move more reliably opposite to the market
Empirically, volatility tends to spike when asset prices first start to plummet, and this tends to happen very quickly, so that up and down motions after the initial plunge don't affect it as much.
Of course VIX doesn't really do anything but
measure ups and downs, but what I mean is that gradual movements up or down will tend to have less mini up-and-downs to drive volatility the farther removed you get from the initial plummet--if that makes any sense, but I think I may be guilty of some poor writing style here.]
On the flip side, when asset prices start rising, historically/empirically volatility tends to return downward to normal levels only very gradually, again not tracking too closely the ups and downs of that process.
In general, I would say that VIX is most effective as a tool to hedge risk for institutions that are already invested in various kinds of derivatives, whereas 1x/2x/3x short funds are more effective for people who either want to (A) hedge against ordinary long positions in stocks, or (B) simply make a directional speculative investment on the belief that the market will soon go down. EDIT2:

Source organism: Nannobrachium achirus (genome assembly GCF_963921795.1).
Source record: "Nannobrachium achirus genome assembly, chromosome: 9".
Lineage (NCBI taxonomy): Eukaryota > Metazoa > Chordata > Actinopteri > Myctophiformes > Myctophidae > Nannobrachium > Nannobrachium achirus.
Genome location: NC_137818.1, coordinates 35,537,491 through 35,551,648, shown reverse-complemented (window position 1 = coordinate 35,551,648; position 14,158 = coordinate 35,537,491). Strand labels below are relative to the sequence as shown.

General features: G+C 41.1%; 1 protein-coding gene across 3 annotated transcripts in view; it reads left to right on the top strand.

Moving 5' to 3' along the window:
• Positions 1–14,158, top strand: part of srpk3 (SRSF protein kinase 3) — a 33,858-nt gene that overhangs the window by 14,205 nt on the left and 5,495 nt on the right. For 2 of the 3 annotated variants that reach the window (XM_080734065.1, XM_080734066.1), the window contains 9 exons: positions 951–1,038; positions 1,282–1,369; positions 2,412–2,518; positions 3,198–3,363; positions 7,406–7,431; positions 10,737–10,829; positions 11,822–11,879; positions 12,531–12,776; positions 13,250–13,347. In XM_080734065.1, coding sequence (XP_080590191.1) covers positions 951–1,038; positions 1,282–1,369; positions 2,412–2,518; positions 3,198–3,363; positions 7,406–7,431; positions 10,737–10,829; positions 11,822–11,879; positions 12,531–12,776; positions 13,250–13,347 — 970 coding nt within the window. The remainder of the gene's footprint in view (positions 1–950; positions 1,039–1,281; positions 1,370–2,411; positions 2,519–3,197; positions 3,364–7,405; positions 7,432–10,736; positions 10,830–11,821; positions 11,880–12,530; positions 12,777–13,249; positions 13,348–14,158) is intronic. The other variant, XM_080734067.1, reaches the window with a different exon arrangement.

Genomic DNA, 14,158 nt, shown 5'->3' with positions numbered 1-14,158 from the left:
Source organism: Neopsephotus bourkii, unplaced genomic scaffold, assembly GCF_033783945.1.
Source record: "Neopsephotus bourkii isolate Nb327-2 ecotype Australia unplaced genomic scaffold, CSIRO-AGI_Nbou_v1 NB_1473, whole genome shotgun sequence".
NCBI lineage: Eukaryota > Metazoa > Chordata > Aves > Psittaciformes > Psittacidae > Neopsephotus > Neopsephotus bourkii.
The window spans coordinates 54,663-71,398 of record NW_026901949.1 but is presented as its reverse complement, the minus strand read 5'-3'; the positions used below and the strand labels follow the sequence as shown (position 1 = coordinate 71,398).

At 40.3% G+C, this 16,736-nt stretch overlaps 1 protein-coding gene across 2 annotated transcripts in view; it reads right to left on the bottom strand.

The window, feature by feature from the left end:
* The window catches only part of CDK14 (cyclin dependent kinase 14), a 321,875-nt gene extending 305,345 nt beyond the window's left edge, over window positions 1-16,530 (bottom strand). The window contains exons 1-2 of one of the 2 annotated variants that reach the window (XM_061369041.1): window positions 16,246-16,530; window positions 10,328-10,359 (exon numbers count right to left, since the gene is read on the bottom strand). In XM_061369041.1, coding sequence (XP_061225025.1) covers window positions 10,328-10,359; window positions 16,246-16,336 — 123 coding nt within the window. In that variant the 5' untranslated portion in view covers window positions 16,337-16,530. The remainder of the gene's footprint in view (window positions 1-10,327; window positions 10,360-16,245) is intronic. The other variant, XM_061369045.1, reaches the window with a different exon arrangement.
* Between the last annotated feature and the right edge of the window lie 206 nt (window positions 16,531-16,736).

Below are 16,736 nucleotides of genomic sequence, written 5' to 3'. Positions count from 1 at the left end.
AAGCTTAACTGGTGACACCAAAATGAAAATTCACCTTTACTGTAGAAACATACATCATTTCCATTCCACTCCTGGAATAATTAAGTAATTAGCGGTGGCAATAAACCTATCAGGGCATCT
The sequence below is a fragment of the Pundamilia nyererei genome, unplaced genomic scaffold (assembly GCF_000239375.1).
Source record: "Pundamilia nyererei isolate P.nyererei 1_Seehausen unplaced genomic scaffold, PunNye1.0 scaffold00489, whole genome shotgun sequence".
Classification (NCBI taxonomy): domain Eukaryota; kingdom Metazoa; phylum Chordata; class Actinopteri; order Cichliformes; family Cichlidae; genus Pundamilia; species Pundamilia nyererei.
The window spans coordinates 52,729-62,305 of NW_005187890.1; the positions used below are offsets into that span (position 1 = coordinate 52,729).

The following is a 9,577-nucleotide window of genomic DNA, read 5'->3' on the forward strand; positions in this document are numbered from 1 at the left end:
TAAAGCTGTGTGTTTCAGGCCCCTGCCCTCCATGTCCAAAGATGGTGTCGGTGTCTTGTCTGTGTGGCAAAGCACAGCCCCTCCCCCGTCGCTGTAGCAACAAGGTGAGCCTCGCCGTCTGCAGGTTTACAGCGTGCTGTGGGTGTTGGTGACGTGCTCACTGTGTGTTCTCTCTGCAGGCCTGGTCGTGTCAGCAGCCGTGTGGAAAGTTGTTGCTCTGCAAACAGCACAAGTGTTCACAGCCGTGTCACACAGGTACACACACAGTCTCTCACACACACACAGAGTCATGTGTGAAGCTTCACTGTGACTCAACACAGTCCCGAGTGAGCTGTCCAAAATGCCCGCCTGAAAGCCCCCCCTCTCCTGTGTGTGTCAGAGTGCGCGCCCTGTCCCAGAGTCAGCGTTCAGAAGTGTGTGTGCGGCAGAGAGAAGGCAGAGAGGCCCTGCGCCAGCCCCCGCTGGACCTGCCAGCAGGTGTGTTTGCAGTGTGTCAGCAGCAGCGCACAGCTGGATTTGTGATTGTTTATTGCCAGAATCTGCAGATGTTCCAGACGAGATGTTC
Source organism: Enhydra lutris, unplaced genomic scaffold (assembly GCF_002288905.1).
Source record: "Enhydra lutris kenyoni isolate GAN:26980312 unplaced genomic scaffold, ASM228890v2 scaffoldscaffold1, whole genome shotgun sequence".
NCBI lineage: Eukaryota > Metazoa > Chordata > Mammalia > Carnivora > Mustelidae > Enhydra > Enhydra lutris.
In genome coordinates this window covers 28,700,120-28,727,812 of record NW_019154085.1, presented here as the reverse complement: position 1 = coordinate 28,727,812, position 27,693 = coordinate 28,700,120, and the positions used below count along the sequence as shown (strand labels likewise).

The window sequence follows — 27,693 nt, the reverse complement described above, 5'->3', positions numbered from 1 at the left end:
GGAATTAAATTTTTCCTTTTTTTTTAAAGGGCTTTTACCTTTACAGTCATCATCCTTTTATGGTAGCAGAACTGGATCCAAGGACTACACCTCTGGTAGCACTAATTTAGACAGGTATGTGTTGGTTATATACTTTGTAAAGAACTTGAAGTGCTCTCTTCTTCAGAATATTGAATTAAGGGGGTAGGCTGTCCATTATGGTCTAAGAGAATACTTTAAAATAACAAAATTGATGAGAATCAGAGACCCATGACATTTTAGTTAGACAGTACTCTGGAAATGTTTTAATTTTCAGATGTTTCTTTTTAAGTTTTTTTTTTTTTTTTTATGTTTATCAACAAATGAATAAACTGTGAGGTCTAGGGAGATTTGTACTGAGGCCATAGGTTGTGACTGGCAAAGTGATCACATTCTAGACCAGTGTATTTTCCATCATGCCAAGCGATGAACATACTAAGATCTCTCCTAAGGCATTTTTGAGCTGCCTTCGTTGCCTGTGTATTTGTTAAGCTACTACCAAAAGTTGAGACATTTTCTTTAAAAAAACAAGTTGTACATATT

But this is correct too...
From what I understood it seems more like portfolio insurance where you can keep 5% of your portfolio, sell on a big drop, profit and go long again.....is this a wrong way to look at it?
VIX can also work as portfolio insurance for an average investor, and now that I think about it, can probably work even better than short ETFs that try to track inverse movements all the time.
As long as you keep in mind that going long VIX tends to be very expensive after it already spikes, it's not a bad thing to hold. Additionally, VIX might start to spike before the asset cliff drop actually occurs, so you might be able to reap the benefits of the VIX insurance while simultaneously getting out of your long stock positions at the same time.
Interesting stuff to think about.
This post was edited on 3/6 at 3:01 am